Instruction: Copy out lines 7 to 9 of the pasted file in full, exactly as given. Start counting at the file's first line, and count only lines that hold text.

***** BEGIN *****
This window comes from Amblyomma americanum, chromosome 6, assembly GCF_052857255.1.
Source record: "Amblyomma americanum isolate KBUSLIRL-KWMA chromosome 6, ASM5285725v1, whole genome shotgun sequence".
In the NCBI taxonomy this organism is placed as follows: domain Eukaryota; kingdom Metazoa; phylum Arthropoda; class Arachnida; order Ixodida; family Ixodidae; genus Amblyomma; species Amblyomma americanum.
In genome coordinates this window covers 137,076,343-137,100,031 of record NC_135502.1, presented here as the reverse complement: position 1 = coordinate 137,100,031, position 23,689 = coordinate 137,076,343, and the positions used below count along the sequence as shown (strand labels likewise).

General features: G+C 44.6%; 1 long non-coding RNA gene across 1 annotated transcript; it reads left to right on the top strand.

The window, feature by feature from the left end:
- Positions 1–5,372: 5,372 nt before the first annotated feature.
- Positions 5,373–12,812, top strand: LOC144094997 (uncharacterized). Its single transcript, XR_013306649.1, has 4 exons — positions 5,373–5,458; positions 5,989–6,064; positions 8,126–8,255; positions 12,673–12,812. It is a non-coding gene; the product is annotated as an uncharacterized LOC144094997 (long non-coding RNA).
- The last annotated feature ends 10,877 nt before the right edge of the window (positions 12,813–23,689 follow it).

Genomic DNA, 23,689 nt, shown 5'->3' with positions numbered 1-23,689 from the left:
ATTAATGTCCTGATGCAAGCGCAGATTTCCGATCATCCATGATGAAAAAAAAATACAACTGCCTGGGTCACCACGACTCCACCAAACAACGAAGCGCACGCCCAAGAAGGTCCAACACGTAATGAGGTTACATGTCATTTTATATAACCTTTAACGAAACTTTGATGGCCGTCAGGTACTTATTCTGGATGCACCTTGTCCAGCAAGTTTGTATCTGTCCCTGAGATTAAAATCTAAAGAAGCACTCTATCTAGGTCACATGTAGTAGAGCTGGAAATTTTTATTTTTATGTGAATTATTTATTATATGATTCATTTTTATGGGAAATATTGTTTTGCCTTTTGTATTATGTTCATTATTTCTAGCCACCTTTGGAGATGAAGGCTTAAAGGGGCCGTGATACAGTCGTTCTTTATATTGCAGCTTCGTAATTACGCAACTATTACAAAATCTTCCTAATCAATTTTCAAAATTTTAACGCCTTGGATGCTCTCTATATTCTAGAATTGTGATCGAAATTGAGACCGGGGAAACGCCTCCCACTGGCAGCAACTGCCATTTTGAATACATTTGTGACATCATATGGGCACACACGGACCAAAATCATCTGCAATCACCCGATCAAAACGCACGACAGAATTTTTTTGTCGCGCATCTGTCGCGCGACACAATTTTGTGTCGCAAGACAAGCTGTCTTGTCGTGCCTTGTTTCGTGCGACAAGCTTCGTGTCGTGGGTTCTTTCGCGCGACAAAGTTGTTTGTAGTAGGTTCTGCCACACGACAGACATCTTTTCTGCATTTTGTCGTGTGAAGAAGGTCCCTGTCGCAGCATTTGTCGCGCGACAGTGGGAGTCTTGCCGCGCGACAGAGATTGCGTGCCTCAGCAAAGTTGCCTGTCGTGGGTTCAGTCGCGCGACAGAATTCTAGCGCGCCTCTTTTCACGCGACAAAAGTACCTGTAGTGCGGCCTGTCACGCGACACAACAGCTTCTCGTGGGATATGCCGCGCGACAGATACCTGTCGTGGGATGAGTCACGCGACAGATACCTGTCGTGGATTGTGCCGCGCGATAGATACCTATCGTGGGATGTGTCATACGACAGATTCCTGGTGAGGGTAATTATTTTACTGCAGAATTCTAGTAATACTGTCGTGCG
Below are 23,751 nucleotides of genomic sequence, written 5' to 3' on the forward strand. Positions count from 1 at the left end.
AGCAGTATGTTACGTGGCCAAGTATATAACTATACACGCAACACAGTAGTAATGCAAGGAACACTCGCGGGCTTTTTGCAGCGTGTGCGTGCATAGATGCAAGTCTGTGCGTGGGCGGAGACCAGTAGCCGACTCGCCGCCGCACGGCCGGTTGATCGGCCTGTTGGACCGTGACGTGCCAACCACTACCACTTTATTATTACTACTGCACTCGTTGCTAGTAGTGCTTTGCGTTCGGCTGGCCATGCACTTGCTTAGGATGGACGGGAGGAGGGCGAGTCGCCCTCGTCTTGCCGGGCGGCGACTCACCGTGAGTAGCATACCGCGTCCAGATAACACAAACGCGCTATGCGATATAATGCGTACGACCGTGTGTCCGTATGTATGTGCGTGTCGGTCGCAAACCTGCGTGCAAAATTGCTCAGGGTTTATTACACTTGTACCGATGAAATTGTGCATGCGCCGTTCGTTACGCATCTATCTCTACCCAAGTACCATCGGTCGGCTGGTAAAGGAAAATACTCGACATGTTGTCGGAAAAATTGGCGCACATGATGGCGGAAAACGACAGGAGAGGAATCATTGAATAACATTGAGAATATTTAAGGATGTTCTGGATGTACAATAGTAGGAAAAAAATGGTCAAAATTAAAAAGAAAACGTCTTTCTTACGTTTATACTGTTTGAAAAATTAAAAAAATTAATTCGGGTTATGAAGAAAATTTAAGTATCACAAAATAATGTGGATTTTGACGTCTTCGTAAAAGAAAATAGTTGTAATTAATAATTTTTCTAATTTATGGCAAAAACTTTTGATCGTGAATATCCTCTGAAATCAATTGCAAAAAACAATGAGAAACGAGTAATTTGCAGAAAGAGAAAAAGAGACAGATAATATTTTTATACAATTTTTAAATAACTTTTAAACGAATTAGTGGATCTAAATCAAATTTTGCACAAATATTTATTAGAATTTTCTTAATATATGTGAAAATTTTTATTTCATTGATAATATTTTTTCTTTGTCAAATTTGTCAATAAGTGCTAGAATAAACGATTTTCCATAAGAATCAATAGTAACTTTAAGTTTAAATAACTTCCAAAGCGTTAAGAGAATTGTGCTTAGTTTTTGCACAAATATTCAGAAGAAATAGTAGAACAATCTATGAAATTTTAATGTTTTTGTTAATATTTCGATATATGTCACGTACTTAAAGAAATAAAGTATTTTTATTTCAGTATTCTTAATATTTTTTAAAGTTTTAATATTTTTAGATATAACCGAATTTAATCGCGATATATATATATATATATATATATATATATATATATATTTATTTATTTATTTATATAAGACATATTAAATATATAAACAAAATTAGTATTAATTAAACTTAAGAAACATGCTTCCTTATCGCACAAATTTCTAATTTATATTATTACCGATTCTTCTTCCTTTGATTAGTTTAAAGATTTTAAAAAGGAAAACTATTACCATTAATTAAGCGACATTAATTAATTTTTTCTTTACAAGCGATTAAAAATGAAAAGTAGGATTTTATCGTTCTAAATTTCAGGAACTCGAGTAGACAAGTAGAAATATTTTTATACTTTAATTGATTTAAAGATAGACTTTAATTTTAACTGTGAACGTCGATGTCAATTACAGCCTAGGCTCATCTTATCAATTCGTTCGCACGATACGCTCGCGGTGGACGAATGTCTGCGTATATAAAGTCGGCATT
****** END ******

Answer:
- Positions 1–5,372: 5,372 nt before the first annotated feature.
- Positions 5,373–12,812, top strand: LOC144094997 (uncharacterized). Its single transcript, XR_013306649.1, has 4 exons — positions 5,373–5,458; positions 5,989–6,064; positions 8,126–8,255; positions 12,673–12,812. It is a non-coding gene; the product is annotated as an uncharacterized LOC144094997 (long non-coding RNA).
- The last annotated feature ends 10,877 nt before the right edge of the window (positions 12,813–23,689 follow it).